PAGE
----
If you thought Judge Emmet Sullivan was out of moves on the Michael Flynn case, think again. A couple of hours ago, the news broke that Sullivan has petitioned the D.C. Circuit Court of Appeals to review its ruling in favor of Flynn, which granted the writ of mandamus sought by Flynn’s attorney, Sidney Powell.
The writ, issued 24 June, ordered Sullivan to dismiss the case. Readers will no doubt remember a round of interviews with Flynn and Powell in the days immediately following the ruling. It seemed as if the long nightmare was over for the Flynn family.
And perhaps it is; but now there will have to be yet another procedural wicket to wait on. What Sullivan has requested is an en banc review of the 24 June ruling (which was issued by a three-judge panel). The en banc review involves all the judges assigned to the D.C. Circuit Court of Appeals.
Without getting too deep in the weeds, Sullivan’s petition seems to turn on the following points:
1. The 24 June decision seemed to turn mandamus into “an ordinary litigation tool” (as opposed to the extraordinary resort it’s supposed to be). Sullivan argues that all his court has done “is ensure adversarial briefing and an opportunity to ask questions about a pending motion. Outside the [Circuit Court’s] panel opinion, those actions have not been considered inappropriate—much less an extreme separation-of-powers violation justifying mandamus.”
2. Sullivan’s move to appoint an amicus (to argue against the Justice Department’s motion to dismiss the Flynn case) was — by the implication of Sullivan’s language in this appeal — an informal (or “less formal”) method of asking questions about a pending motion, and therefore the pivotal Fokker precedent, cited throughout the appeals process, doesn’t apply. As the Fox News report abstracts it from Sullivan’s petition:
… “[the] Fokker [case] did not question the process the district court employed in reaching [its] erroneous decision.” Specifically, Sullivan’s filing asserted that the Fokker court expressly declined to apply its reasoning to less “formal judicial action,” and that Sullivan was merely considering his options as to how to proceed with the Flynn case — which, Sullivan said, was allowed under current precedent.
3. Sullivan’s implied premise, given points 1 and 2, is that the 24 June ruling would (or at least could) be held to apply to “more formal” elements of process, although Fokker wasn’t intended to. In that way, the grant of mandamus would improperly regularize mandamus as “an ordinary litigation tool.”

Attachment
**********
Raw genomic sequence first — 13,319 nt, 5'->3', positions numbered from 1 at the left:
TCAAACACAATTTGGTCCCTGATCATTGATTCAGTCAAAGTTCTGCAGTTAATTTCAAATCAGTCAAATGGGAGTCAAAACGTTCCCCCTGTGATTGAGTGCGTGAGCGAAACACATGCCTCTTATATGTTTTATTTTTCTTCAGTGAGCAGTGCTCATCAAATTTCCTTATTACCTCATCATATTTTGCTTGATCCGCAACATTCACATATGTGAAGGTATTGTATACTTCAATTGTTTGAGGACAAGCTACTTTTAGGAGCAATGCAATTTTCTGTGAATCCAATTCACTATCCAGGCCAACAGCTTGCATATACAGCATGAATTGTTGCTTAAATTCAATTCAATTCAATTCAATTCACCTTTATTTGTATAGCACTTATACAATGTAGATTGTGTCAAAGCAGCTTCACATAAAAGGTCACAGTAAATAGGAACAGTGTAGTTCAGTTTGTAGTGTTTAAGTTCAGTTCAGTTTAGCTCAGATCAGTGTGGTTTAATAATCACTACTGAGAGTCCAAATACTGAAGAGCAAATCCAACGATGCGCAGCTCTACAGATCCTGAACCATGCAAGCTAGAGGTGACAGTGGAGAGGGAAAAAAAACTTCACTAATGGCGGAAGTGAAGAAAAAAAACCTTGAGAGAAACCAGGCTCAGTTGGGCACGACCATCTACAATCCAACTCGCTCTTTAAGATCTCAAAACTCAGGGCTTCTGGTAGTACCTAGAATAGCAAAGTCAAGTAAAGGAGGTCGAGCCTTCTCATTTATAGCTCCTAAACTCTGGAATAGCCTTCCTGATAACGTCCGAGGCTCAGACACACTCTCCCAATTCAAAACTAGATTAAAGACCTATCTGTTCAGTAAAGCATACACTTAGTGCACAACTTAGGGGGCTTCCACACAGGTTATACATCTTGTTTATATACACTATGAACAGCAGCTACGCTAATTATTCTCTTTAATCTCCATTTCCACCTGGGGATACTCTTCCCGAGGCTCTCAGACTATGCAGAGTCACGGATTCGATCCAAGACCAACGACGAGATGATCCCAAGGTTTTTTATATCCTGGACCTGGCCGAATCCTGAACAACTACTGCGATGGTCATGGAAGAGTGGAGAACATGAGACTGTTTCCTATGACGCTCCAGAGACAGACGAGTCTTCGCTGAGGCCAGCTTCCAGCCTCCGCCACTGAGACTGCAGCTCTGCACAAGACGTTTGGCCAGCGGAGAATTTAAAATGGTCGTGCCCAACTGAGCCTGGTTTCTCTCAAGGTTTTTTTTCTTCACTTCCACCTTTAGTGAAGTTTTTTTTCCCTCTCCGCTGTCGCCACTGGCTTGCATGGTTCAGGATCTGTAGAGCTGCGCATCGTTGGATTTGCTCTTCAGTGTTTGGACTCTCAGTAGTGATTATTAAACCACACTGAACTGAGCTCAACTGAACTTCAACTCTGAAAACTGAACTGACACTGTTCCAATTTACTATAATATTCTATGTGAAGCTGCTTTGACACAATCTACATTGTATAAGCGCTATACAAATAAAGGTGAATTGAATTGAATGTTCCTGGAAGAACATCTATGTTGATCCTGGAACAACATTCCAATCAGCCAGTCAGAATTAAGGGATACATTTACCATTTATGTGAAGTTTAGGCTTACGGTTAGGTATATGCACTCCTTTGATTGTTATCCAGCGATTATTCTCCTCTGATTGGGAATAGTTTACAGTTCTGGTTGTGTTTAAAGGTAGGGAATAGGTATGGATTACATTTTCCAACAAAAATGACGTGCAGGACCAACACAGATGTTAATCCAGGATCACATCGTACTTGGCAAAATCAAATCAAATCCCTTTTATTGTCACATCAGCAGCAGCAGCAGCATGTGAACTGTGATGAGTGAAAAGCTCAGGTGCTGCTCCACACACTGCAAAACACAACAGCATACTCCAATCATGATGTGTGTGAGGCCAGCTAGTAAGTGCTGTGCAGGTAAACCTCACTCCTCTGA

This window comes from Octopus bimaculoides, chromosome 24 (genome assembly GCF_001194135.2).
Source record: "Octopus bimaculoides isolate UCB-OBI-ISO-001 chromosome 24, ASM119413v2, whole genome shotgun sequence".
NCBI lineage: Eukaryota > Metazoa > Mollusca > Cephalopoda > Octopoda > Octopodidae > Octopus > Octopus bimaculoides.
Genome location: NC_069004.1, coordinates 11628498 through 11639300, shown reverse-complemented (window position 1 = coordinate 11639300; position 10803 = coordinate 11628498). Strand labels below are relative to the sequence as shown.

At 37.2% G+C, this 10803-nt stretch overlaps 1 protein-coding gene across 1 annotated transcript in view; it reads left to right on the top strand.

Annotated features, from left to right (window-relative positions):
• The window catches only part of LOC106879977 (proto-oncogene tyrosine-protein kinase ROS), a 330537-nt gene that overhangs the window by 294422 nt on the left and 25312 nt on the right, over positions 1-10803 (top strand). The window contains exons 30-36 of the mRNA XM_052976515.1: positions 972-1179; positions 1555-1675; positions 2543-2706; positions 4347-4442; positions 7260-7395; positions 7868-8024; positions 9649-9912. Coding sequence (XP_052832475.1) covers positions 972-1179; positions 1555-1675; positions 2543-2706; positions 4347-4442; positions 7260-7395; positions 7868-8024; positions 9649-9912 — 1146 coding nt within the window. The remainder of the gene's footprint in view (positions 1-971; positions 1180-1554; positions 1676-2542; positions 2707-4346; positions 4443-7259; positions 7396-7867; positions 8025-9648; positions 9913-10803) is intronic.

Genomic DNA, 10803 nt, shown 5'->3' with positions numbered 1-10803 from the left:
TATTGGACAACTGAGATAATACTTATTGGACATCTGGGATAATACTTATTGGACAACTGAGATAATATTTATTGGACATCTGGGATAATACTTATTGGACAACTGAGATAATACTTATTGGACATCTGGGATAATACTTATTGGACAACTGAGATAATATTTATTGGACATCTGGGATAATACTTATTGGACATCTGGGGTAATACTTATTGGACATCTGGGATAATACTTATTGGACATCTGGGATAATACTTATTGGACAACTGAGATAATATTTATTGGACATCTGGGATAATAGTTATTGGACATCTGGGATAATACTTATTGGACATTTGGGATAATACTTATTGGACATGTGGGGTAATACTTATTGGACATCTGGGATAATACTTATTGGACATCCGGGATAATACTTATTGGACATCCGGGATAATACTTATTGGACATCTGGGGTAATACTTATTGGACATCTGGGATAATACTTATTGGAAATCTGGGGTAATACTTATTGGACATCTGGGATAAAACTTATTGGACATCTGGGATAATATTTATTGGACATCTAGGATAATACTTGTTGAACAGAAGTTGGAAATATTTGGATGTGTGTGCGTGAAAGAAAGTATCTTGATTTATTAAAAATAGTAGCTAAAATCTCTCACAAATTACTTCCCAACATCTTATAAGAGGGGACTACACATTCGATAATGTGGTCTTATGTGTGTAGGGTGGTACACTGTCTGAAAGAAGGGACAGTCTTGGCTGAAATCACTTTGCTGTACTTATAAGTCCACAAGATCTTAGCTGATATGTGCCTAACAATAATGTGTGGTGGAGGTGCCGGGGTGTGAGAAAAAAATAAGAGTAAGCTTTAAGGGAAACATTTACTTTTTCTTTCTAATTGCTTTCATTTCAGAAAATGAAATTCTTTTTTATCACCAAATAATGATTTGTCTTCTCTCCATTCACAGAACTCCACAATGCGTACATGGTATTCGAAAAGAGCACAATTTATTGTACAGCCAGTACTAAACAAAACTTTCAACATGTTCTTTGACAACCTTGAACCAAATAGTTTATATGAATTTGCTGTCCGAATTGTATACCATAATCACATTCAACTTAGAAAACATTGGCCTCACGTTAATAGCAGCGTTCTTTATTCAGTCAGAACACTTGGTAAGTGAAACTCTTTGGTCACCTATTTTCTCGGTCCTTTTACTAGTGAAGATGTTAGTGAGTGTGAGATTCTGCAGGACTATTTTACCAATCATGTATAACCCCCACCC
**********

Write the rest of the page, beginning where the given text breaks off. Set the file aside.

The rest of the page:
This sounds a bit specious. But that’s for the appeals court to decide. The kicker is the likely timeline in either case, whether an en banc review is granted, or not. Says Fox News: “If en banc review is granted, an oral argument date would then be set, likely in the fall. If en banc review is denied, Sullivan could appeal to the Supreme Court — a process that could take months to resolve, past Election Day.”
It remains blatantly obvious that Emmet Sullivan is simply trying to keep this thing going. It’s not clear what personal investment he would have, if any, in persisting with a case that will only keep giving the Bill Barr Justice Department a reason to find and disclose more damning information about the anti-Trump campaign to Sidney Powell.
But back in May, I basically “told you so“; i.e., previewed exactly this attempted prolongation of the Flynn case. Undeterred by the 24 June mandamus decision, Sullivan has now done exactly what I predicted he would. His litigation-defined attorney, Beth Wilkinson, filed to keep this thing in litigation.
This is what I wrote in May:
[Y]ou don’t hire Beth Wilkinson to write briefs. You hire her to argue your interests – before judges, juries, arbiters, senators, FBI agents – with a 155mm howitzer, if necessary. She’s made a name from it, ramrodding high-profile civil suits that go to trial with lots of dollar-sign-zeroes riding on them. She almost always wins.
This suggests some important things. One is that Sullivan expects to need representation for his interests in the appeals court. Two, he expects this to actually be fought out – meaning it will take a while. No shortcuts.
As Fox says, even if the appeals court denies an en banc review, Sullivan can appeal that to the Supreme Court, and keep it going into the next Supreme Court year that way.
Has Obama had another Web conference we haven’t heard about? (See the 12 May article on the amicus issue.) Regardless, it’s clear this is about someone’s interest in the Flynn case: an interest that’s causing Emmet Sullivan’s courtroom to spin mindlessly — but tirelessly — at one speed, emitting weird but persistent shrieks in response to every stimulus. It could be the Iran JCPOA, as discussed in the 25 May article. There’s certainly something going on in Iran with all the explosions and fires in the last few days.
If it’s the JCPOA, and the concern is to keep Michael Flynn in legal jeopardy, consider the possibility that perpetuating the effect of the JCPOA is not about arming Iran. As I argued on 25 May, it’s about the actual effect of the JCPOA, which is to keep the Iranian nuclear weapons program going. That makes it about the nukes – not necessarily about Iran having the nukes. Clear your mind, recognize that Iran may not be the only beneficiary of that ongoing nuclear weapons program, and ponder the problem afresh.
Even if something else is the primary concern, the set of possibilities is limited, because the central requirement is muzzling Flynn. Beyond the sausage-making and the real purpose of the JCPOA, my bet is on it being about activities made possible by intelligence programs that never see daylight — and years of “funny money” being cycled through the U.S. federal government. The interest in that is almost certainly the same interest as keeping the JCPOA and the Iranian nuclear weapons program going.